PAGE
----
Barcelona's debt is greater than €1 billion. Forget bringing back Neymar, they can't even afford Eric Garcia

Eric Garcia was "all tied up," they said, but somehow he escaped. "Garcia: OK," Barcelona said. "Garcia: now," they said. "Garcia: done," they said. A bit like they had said, "Neymar: OK," "Neymar: now," and "Neymar: done." The Brazilian had been coming pretty much every day for months, right up to the day when he didn't. And then, they said, he was still coming. The window shut, but they didn't shut up; they carried on regardless.

They'd said Lautaro Martinez was coming, too. You might have noticed that he didn't, either. They had said the choice was between Neymar and Lautaro, when the reality was that Barcelona didn't have any choice, and they didn't have either of them. They didn't even have Memphis Depay. And so it went, over and over and over again. This week it was Garcia, but it was also David Alaba. It was Jose Gaya and Marcos Alonso. They were "candidates," they said.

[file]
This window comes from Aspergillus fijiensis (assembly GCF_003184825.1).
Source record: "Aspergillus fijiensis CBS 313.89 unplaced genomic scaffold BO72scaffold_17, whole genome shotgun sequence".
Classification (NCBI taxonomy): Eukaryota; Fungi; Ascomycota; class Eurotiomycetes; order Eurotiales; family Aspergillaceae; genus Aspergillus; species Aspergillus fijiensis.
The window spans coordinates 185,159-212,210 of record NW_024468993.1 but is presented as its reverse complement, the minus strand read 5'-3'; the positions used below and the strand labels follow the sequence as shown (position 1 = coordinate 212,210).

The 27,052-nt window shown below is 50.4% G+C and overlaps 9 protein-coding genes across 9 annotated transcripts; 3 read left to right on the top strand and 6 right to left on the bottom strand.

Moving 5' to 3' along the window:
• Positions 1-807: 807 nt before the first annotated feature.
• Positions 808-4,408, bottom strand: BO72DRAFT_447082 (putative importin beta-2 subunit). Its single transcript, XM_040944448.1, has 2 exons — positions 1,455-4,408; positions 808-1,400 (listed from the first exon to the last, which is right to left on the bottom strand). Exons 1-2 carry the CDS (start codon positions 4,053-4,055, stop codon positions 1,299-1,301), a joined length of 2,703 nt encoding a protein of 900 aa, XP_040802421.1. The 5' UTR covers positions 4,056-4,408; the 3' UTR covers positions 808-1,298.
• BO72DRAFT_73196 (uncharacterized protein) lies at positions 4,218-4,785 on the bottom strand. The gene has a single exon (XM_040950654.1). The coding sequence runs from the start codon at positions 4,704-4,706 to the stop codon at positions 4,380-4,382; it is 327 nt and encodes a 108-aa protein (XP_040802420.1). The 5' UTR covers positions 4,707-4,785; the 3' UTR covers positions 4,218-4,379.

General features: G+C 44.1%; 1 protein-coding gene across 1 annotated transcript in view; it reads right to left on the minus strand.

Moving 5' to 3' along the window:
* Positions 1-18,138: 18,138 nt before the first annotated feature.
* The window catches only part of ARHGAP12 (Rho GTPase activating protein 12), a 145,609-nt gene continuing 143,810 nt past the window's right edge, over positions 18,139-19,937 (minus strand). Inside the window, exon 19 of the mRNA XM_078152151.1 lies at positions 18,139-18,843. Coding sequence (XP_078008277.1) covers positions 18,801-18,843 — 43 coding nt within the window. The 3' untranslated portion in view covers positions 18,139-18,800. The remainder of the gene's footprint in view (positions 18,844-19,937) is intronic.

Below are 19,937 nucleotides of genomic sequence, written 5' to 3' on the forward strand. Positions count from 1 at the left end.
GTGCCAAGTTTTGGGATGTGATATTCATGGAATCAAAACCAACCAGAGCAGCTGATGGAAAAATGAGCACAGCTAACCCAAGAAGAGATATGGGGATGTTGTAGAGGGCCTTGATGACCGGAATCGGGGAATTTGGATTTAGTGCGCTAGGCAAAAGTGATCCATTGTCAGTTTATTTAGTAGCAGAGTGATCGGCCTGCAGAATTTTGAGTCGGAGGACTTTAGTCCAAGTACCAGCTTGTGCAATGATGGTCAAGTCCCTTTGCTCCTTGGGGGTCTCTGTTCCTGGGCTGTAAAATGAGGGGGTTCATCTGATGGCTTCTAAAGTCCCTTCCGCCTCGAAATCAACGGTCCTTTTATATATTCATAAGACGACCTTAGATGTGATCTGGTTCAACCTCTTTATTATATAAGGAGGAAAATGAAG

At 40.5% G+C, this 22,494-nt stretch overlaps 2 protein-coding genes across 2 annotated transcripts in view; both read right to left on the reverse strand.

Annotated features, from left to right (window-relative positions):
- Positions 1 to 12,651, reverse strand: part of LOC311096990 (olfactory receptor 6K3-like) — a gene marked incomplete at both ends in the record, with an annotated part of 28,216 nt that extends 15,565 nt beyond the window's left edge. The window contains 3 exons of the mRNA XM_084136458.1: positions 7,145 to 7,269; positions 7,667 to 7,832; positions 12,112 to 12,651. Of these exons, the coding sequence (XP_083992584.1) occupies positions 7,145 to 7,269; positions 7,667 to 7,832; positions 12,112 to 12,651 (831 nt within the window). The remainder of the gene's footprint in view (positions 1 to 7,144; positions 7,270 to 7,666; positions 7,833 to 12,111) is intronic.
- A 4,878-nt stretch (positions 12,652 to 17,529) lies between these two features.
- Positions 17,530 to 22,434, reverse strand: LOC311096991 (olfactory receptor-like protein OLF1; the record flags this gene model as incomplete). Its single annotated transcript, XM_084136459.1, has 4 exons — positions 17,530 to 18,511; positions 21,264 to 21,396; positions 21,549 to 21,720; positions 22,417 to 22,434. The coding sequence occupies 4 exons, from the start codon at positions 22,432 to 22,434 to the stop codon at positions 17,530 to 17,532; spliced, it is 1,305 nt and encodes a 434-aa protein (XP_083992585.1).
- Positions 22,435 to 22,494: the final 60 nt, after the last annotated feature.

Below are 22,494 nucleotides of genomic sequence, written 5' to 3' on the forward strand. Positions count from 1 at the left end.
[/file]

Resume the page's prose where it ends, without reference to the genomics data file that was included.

Which was at least true: candidates for their front pages.

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Reading the Catalan sports papers El Mundo Deportivo and Sport this week -- and last week, and the week before, and the weeks and months before that -- it was easy to be reminded of another moment's illumination from the great philosopher of our age, the man who foresaw everything. "This," Homer Simpson tells Lisa, sitting at the kitchen table, that morning's "US of A Today" in his hands, "is the only paper in America that's not afraid to tell the truth: that everything's just fine."

This week, Marca splashed their front page with a declaration of Barcelona's financial situation, the punning headline roughly translating as "bottomless pit." An economic black hole had opened up. Barcelona's situation was, it said, "dramatic." There was a "haemorrhage," a "crisis."